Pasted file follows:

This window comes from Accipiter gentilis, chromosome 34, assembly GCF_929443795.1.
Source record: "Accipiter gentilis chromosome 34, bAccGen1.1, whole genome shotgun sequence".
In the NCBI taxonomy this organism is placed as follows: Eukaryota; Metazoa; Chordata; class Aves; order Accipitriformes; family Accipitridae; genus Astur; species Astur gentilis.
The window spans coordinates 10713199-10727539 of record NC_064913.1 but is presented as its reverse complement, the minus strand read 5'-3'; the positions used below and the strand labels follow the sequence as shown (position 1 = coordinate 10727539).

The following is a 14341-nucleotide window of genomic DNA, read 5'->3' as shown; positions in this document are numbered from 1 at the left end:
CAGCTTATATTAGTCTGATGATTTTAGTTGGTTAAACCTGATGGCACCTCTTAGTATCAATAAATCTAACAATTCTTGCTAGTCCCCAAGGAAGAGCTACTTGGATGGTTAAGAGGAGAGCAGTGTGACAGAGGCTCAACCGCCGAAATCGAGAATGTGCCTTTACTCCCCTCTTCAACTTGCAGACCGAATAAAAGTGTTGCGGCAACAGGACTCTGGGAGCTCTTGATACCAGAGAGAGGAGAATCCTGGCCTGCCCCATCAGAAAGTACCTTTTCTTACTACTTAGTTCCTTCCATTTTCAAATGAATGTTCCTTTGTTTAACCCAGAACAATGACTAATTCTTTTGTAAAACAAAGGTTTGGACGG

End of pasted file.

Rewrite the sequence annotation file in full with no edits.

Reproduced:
This window comes from Accipiter gentilis, chromosome 34, assembly GCF_929443795.1.
Source record: "Accipiter gentilis chromosome 34, bAccGen1.1, whole genome shotgun sequence".
In the NCBI taxonomy this organism is placed as follows: Eukaryota; Metazoa; Chordata; class Aves; order Accipitriformes; family Accipitridae; genus Astur; species Astur gentilis.
The window spans coordinates 10713199-10727539 of record NC_064913.1 but is presented as its reverse complement, the minus strand read 5'-3'; the positions used below and the strand labels follow the sequence as shown (position 1 = coordinate 10727539).

The following is a 14341-nucleotide window of genomic DNA, read 5'->3' as shown; positions in this document are numbered from 1 at the left end:
CAGCTTATATTAGTCTGATGATTTTAGTTGGTTAAACCTGATGGCACCTCTTAGTATCAATAAATCTAACAATTCTTGCTAGTCCCCAAGGAAGAGCTACTTGGATGGTTAAGAGGAGAGCAGTGTGACAGAGGCTCAACCGCCGAAATCGAGAATGTGCCTTTACTCCCCTCTTCAACTTGCAGACCGAATAAAAGTGTTGCGGCAACAGGACTCTGGGAGCTCTTGATACCAGAGAGAGGAGAATCCTGGCCTGCCCCATCAGAAAGTACCTTTTCTTACTACTTAGTTCCTTCCATTTTCAAATGAATGTTCCTTTGTTTAACCCAGAACAATGACTAATTCTTTTGTAAAACAAAGGTTTGGACGG